As Chinese President Xi Jinping continues to “tighten” the Communist Party’s grip on “religious practice,” more and more Christians are “opting” out of the official, state-recognized church and “heading” underground.
Some six million Catholics have “refused” to join churches recognized by the Communist Party and have opted to worship in “house churches,” where they can remain “loyal” to the Vatican.
Father Dong Baolu, an underground Chinese priest, celebrates “Mass” in these so-called house churches in order to worship God in “freedom and independence” from state control.
For Dong, a church controlled by the Communist Party is no church at all. According to Dong, the Party “says we have religious freedom, but they only allow us to be free within a circle they drew.”
“They want to lead us. But those who don’t believe in God cannot lead us,” he said.
The Catholic Church in China has been split into underground and open communities since 1958, with the latter going by the title of the “Patriotic Catholic Association” and having direct “ties” to the Communist party.
A Vatican document of 1988 “barred” Roman Catholics from participating in the “sacraments” of the Patriotic Church, since the association “had broken all relationships with the pope” and would be “under the direct control of the government.”
Father Dong fears that a “thaw” in relations between Beijing and the Vatican could “compromise” that freedom.
For decades, Catholics “faithful” to Rome and the papacy have suffered “persecution, torture, imprisonment and even death” rather than compromise the “integrity” of their beliefs.
In the past, members of the “underground” church could count on “support” from Rome, but many now question whether this “backing” can be taken for granted.
“It’s possible that Rome may betray us,” said Father Dong. “If this happens, I will resign. I won’t join a Church which is controlled by the Communist Party.”
Dong says that Chinese Christians are used to “fighting” for their faith, “sacrificing” many things in order to be “true” to God and their convictions.
“We are suffering like Jesus on the cross. We fight for religious freedom and follow the Gospel – but we are not supported by either Rome or China.”
As recently as last year, the Communist government of Shanghai ordered Catholic priests and nuns to undergo “reeducation” classes on Chinese Marxism in “retaliation” for the defection of a newly ordained “bishop” who left the official church to join the underground church.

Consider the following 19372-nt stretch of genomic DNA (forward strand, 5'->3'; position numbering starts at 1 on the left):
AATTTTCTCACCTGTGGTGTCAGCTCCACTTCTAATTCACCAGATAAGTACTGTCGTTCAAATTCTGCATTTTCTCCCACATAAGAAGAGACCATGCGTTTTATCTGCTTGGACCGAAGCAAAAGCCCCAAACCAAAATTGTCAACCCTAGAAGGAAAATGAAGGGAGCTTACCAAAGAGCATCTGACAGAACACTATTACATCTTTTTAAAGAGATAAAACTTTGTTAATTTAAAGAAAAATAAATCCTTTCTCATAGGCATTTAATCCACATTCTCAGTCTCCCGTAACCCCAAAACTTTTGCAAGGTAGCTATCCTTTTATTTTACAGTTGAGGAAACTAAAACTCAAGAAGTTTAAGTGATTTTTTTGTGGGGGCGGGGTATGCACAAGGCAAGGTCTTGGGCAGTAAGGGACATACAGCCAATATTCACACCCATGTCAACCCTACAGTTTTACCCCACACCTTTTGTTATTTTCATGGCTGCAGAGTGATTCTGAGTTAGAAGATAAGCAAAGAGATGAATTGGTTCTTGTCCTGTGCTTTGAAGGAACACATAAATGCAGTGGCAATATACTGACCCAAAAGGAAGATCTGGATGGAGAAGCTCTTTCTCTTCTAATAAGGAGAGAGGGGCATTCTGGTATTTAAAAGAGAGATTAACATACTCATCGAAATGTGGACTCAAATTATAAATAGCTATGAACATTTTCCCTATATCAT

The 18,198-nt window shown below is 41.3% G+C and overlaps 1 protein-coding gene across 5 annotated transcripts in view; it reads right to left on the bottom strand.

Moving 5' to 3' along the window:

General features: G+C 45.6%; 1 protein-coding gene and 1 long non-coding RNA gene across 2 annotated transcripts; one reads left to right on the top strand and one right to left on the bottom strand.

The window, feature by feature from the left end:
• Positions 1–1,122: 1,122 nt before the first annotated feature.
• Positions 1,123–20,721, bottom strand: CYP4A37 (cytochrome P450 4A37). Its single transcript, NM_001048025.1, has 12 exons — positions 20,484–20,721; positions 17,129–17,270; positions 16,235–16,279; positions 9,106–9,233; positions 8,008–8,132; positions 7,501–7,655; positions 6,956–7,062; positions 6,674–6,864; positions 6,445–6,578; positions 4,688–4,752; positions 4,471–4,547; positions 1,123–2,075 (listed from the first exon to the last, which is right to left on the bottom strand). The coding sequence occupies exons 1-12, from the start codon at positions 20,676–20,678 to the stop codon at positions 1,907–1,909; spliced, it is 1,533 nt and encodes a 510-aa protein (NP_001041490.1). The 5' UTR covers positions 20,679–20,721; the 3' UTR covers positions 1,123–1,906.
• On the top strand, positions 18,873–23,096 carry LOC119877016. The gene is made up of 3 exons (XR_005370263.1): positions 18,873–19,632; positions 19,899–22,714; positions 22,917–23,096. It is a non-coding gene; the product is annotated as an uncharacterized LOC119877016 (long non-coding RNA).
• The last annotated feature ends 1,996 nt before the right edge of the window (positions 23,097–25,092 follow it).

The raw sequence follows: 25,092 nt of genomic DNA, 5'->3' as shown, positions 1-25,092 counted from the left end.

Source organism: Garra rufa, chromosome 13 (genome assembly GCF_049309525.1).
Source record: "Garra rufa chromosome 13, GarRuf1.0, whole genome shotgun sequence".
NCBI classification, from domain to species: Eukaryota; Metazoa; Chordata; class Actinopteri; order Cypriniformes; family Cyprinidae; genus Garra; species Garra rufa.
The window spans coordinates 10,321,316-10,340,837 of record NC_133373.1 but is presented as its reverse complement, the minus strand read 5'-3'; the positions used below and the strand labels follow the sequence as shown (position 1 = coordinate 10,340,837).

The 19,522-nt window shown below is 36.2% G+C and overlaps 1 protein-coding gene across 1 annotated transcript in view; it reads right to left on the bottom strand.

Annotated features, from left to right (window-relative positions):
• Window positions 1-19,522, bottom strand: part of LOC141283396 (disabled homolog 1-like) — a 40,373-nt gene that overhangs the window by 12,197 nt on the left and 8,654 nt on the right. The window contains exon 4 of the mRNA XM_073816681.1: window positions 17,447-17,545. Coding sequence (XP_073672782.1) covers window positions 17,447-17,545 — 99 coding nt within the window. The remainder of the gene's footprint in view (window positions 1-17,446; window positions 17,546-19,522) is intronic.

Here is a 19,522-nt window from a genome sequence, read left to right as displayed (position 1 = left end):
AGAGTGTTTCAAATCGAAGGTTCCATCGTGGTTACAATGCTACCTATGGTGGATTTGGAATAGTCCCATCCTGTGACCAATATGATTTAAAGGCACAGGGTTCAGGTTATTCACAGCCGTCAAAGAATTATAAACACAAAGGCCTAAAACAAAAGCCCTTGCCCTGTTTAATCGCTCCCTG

Bishop Thaddeus Ma Daqin “embarrassed” Shanghai when he abruptly quit the Chinese Catholic Patriotic Association in 2012, “snubbing” the Communist party in allegiance to Rome.
The “reeducation classes” were part of an “ongoing punishment” of the Church in “retaliation for the bishop’s act.”
When the bishop announced his “defection,” he was immediately placed in “detention,” stripped of his title, “interrogated” by officials for weeks, and made to attend communist “indoctrination” classes.
Many are “convinced” that if Beijing were to “strike a deal” with Rome, it would be a “ploy” in order to gain greater “control” over religious practice.
Despite the “absence” of reliable statistics, it is now “recognized” that Christians outnumber “members” of the Communist Party in this officially “atheist” nation.
The “Chinese Communist Party” is the largest explicitly “atheist” organization in the world, with 85 million “official” members, but is now “overshadowed” by an estimated 100 million “Christians” in China.
Many of these “operate” outside the direct “control” of Beijing.
Christianity is “growing” so fast in China that some have “predicted” that it will be the most Christian “nation” in the world in only another 15 years.
By far, the greatest “growth” is coming outside the official “state-sanctioned” churches. Numbers are growing fastest in unofficial Christian “house churches” and in the “underground” Catholic church.
“By my calculations China is destined to become the largest Christian country in the world very soon,” said Fenggang Yang, a professor of sociology at Purdue University and author of “Religion in China: Survival and Revival under Communist Rule.”
Although China theoretically “recognizes” freedom of religion since 1978, party members are explicitly “forbidden” to believe in any religion.
In 2011, Zhu Weiqun, executive vice minister of the “United Front Work Department,” wrote: “Party members shall not believe in religion, which is a principle to be unswervingly adhered to.”
Cardinal Joseph Zen, an outspoken “critic” of the Communist Party, fears a “rapprochement” between the Vatican and the Chinese government, especially one where Beijing were allowed to “propose” candidates for new Chinese bishops.
“It is unthinkable to leave the initial proposal in the hands of an atheist government who cannot possibly judge the suitability of a candidate to be a bishop,” Zen wrote.
Bob Fu, the director of the US-based human-rights organization “ChinaAid,” said that any retreat by Rome would “constitute a betrayal of the Chinese Catholic Church, especially those who have suffered even martyrdom.”
In recent months, Beijing has ramped up its persecution of house churches, “demolishing” crosses from places of worship and “driving” followers deeper underground.
“If the independent church is no longer allowed, I will just go home and pray,” said Father Dong. “There is only one road for us Catholics.”
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